But the landscape is changing, more so after the pandemic. There’s a significant increase in the proportion of younger (Gen Y & Z) and less affluent travellers, which has led to declining demand for traditional and luxury airport retail experiences. And this group will make up to 50 per cent of all passengers according to Bain.

How do these airports adapt to the changing landscape and develop a retail experience to keep pace with customer expectations, remain competitive and increase brand reputation? Data. 

Using data collected at both physical and digital points at the airport, the airport can develop an audience persona, which is an accurate representation of the airport’s primary customers who are the passengers.

“Whoever said laughter was the best medicine obviously never tried shopping…at the airport”

The audience persona tends to characterize the kind of customers a company is targeting while being able to reflect a current or historical type of people relevant to the company. This will include appropriate demographic information of the typical customer, including age, gender, marital status, language, and level of education.

And it goes deeper by looking at the customer’s psychographics, including diet, social circles; interests and hobbies, sports, technology, media, and travel. It also includes marketing channels and mediums they mostly interact with, and even the most preferred brands and other affinities.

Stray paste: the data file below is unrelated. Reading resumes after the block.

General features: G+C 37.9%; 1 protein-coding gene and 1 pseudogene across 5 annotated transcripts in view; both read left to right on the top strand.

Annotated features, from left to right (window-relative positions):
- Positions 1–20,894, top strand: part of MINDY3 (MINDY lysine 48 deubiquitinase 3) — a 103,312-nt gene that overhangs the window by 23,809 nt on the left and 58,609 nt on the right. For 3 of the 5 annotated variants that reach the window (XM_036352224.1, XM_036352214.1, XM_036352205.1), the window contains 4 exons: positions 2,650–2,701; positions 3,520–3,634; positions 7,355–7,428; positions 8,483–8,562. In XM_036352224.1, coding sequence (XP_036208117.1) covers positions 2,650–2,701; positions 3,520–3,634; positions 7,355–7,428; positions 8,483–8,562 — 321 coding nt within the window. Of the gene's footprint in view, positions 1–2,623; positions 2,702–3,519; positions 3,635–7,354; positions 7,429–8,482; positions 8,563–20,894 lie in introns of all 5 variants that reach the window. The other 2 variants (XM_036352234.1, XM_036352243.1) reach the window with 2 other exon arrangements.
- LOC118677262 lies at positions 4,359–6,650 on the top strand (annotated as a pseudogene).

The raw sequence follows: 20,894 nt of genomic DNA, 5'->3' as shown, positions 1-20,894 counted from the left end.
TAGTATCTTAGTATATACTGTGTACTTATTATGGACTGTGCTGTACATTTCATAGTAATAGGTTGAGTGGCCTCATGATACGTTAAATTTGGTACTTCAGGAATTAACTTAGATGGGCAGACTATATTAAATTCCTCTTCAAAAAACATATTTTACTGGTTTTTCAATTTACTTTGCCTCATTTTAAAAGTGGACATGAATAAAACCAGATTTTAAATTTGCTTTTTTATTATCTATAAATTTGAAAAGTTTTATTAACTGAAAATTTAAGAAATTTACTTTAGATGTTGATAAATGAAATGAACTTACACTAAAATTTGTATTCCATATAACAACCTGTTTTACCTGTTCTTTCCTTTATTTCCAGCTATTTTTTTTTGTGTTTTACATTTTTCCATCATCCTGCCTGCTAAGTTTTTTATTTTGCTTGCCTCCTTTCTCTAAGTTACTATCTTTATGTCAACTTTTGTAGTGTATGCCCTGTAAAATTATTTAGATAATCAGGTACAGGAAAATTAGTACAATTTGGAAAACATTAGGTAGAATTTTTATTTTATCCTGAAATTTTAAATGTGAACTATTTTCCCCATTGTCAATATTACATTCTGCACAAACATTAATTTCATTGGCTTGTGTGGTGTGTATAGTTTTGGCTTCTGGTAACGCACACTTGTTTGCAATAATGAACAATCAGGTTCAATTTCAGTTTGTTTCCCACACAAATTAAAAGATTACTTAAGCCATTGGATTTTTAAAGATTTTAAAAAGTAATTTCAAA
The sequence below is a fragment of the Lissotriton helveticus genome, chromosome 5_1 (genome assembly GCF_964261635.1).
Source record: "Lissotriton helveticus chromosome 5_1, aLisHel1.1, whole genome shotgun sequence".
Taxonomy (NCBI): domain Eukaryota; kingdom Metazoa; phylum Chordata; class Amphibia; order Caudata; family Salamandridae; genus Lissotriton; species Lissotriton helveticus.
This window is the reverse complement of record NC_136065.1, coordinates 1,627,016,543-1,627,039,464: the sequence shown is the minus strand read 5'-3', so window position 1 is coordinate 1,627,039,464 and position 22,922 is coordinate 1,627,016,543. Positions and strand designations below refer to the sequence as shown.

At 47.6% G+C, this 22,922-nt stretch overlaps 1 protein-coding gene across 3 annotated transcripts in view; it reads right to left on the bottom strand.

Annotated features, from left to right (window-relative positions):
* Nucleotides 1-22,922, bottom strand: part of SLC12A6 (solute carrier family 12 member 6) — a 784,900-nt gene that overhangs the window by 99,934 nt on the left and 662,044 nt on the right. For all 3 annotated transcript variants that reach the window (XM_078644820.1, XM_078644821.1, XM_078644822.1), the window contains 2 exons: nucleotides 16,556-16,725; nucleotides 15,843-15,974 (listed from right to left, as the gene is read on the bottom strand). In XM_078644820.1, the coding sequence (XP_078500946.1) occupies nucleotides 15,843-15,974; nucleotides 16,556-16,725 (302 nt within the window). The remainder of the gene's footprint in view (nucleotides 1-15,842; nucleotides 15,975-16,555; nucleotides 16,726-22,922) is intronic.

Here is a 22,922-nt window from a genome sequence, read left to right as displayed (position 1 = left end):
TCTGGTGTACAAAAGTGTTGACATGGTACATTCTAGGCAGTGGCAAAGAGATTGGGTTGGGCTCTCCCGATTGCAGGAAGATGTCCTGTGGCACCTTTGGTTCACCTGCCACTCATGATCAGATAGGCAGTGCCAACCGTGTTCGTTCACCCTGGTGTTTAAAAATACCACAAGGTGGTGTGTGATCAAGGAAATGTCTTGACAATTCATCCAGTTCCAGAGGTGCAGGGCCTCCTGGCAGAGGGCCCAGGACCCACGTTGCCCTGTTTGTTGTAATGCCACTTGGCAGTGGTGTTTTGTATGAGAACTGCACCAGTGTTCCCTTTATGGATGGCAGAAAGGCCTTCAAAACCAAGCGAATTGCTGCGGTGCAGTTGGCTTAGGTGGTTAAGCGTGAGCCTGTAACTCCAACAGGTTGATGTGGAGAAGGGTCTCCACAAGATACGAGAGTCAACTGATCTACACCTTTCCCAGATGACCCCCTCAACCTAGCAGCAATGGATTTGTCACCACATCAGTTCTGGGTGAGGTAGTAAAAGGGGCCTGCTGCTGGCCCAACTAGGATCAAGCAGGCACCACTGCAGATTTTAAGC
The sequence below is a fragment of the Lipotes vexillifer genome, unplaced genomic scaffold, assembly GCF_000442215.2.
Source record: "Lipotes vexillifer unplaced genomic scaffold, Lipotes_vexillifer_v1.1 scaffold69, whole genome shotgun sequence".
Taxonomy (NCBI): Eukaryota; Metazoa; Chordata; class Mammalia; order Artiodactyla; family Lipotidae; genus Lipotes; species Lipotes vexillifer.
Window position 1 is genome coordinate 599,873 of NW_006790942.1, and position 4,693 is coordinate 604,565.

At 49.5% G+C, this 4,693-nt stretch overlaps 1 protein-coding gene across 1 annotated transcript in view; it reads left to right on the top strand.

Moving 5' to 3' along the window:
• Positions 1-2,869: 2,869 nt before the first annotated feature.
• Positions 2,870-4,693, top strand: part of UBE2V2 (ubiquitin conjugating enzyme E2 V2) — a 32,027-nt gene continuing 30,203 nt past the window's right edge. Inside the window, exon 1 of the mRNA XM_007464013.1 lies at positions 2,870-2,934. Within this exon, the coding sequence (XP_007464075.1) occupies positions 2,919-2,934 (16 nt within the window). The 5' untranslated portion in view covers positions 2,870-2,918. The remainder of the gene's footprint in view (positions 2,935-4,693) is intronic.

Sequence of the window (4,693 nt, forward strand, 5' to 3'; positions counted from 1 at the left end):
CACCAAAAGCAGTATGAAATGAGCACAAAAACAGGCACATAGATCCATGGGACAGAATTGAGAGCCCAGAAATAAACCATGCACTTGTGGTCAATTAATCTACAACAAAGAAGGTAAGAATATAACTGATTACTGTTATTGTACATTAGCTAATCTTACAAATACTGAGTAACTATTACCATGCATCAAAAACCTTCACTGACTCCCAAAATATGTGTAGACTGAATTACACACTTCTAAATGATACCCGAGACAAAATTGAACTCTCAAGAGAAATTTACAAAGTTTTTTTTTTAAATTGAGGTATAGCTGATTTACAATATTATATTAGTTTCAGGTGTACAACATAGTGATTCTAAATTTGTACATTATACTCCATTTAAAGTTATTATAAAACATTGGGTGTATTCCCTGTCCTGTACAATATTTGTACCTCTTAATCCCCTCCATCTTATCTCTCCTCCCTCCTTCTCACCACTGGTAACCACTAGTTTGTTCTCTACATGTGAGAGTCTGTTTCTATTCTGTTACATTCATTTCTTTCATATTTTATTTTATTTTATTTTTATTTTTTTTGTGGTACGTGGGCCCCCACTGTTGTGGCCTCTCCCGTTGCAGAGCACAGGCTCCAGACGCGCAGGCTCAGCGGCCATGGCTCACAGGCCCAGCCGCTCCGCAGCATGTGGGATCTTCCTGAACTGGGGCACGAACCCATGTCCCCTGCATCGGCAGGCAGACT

With such valuable data at its hands, the airport can collaborate with retailers to not only design and provide products and services that are relevant to the passenger’s needs and wants but create a personalized Omni channel experience at every step of their journey. 

Figure 1: Audience Persona Example of a passenger at JKIA

A case example of a product that can be designed by using data available at the airport is an airport app. An airport app allows passengers to access products offered by retailers, i.e. duty-free, food and beverage, etc. at the airport. Such a platform will enable passengers the option of shopping in advance and picking up the products on arrival or departure hence generating more non-aeronautical revenue.

Singapore Changi Airport has built an e-commerce platform, iShopChangi, which allows passengers to access products offered by retailers at the airport. Not only does the platform will enable passengers the option of shopping in advance and picking up the products on arrival or departure, but it is also open to non-travellers in Singapore enabling retailers to access a wider customer base.

This is a concept that has equally been replicated at the Kuala Lumpur International Airport with its shopMYairports and Toronto Pearson Airport’s The Shop at Pearson among other international airports.

Figure 2: Collinson Group Research on Airport Spending

The E-commerce platform is a unit of their retail offerings that serves the needs of passengers using that airport.